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During 2013, long term unemployed people across Belfast worked tirelessly behind the scenes to unite people on one issue – jobs.

Over 2000 signatures were collected at dole offices across the city by the Right to Work: Right to Welfare (R2W) group and cross party support was secured in the endeavour to pass the ‘REAL JOBS NOW’ motion. They have also secured the backing of UN Special Rapporteur Magdalena Sepúlveda for their work.

The group, which is made up entirely of unemployed people, are committed to ensuring the motion is implemented as soon as possible.

R2W group member Bertie Atkinson, who is currently on the 50+ Steps Ahead ‘Back to Work’ programme said:

It’s been a long year of campaigning and now we are seeing progress. Belfast City Council has passed our motion which means real jobs and apprenticeships being ring fenced for the people who need them most in our city.”

Bertie continued:

“We don’t want more ‘back to work’ schemes which are not working, but real jobs, with real wages that provide real dignity and security for families. Now that it’s Belfast City Council policy, it’s time to see it implemented and we are presenting Councillors today with our proposals for implementation to speed that process up.

“We have done our Job - now it’s time for council to do its job and deliver this initiative to bring real change to the lives of long term unemployed people and their families.”

In the first motion of its kind to be brought forward by unemployed people themselves, Belfast City Council members proposed and seconded the motion in early January and ratified it at full council on (Monday 3rd February). It mandates council to use existing public monies and expenditure in a fairer and more effective way to target long term unemployment, which is a massive and growing problem in Belfast.

Long Term Unemployment has rocketed across all communities in 2013. In South and East Belfast there are approximately 1,600 people who have been out of work for over 12 months. In North and West Belfast there are around 2,900 people who have been unemployed for over 12 months.

The motion also has the endorsement of community groups and service providers based in the city’s most deprived communities – including loyalist and republican ex-prisoners groups, Irish language groups, job centres from east and west Belfast and community organisations including Lower Shankill Community Association and Cliftonville Community Regeneration Forum.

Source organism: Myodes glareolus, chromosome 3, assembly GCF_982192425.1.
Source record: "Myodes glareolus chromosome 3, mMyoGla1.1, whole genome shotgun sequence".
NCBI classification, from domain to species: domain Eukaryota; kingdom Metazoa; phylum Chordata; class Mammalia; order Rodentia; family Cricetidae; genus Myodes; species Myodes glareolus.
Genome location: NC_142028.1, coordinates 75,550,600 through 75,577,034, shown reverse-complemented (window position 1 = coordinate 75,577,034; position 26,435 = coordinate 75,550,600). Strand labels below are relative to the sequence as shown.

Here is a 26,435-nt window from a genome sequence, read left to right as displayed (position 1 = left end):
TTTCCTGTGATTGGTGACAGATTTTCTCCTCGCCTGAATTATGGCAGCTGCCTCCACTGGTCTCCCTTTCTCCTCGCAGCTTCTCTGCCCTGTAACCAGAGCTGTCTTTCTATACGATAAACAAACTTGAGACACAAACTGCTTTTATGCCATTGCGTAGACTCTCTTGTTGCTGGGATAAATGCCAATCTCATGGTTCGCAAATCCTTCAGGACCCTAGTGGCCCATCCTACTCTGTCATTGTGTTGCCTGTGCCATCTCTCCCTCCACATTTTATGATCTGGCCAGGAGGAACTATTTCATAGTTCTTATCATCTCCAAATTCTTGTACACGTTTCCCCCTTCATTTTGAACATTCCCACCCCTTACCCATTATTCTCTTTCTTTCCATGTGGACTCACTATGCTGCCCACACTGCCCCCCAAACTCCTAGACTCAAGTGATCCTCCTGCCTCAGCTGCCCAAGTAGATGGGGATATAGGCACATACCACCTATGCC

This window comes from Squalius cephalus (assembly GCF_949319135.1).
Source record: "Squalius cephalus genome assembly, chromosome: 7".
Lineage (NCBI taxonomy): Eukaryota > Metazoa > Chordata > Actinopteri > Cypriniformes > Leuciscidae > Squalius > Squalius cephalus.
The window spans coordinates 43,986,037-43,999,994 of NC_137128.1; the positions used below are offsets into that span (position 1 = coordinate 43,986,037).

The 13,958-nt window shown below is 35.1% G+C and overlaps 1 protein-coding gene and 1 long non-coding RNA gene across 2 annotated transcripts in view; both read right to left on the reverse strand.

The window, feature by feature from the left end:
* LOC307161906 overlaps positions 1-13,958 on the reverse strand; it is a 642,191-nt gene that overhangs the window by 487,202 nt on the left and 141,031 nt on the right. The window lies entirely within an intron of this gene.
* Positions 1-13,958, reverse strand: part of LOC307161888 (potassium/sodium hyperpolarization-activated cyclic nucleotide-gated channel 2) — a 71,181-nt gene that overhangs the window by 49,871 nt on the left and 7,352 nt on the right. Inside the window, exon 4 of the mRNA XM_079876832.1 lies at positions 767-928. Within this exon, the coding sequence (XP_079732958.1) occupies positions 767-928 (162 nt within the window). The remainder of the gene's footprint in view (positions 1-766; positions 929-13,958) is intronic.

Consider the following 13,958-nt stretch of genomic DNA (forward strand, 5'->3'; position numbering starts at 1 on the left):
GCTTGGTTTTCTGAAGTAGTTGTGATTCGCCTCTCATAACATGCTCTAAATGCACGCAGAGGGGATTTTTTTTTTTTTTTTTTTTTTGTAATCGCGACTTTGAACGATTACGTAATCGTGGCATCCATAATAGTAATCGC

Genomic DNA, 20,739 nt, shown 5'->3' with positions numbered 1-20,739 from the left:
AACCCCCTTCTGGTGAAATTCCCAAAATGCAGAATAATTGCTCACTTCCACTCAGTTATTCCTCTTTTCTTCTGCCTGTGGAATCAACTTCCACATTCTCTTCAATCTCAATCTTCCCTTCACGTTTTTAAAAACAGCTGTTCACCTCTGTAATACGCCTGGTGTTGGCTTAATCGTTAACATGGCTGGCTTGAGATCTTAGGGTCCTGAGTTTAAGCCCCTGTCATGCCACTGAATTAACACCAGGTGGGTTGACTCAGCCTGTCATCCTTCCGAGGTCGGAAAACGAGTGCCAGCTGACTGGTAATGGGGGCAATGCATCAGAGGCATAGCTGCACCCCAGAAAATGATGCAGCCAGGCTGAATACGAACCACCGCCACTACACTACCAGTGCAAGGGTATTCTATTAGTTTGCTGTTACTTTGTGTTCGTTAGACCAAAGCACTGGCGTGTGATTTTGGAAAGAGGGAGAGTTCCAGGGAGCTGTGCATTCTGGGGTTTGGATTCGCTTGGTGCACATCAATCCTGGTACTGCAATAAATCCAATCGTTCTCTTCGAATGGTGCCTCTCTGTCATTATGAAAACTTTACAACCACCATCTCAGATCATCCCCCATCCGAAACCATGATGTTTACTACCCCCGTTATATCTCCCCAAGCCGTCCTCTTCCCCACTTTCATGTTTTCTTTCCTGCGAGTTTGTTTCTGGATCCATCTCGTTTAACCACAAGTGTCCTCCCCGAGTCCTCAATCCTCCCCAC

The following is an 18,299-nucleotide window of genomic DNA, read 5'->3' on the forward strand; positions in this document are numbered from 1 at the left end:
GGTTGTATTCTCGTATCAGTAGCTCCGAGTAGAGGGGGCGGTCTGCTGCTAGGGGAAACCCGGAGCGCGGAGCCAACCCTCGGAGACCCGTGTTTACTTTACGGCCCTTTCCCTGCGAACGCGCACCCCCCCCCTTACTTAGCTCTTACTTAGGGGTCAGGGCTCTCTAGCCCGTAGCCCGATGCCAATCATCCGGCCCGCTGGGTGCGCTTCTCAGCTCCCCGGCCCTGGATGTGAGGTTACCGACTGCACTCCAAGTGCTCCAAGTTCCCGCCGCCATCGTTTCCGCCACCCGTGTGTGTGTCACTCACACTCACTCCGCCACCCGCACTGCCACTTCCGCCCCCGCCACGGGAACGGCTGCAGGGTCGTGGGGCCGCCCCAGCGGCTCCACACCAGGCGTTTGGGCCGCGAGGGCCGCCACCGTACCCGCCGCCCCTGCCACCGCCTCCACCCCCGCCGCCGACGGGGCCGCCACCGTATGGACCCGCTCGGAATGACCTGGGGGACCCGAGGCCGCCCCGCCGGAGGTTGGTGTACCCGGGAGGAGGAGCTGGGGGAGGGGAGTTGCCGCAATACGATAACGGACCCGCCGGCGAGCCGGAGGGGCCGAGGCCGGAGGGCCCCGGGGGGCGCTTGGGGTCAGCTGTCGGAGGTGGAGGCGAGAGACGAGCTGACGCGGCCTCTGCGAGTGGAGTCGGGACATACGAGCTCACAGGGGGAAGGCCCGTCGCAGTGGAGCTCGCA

The R2W group carried out extensive research in 2013 at dole offices across Belfast. Their findings were alarming:

  • 64% of people did not get a single interview for a position despite having applied for up to 20 jobs in 6 months.
  • Only 5% of people moved into employment following the Steps to Work programme.
  • On the Steps to Work programme 55% said it “wasn’t helpful at all” in developing work skills and 57% said it “wasn’t helpful at all” in providing training and experience.

Seán Brady, development worker with the Participation and Practice of Rights (PPR) organisation who provide support to the R2W group said:

"Now that this motion is passed Belfast City Council can start capitalising on real opportunities and there is none better to start this initiative than the recently announced £30m development at the Waterfront Hall which will create 350 jobs this summer.

“With at least 1 in 4 unemployed people in Belfast being long term unemployed** there is no reason why 1 in 4 jobs should not be ring-fenced for the long term unemployed at this new development. Such a move will go a long way to challenging decades of under investment in disadvantaged communities.

“Building on its recent commitment to tackle poverty in the city, Belfast City Council has the potential to lead the way and set an example as to how we can spend public money in a way that helps those who need it most.”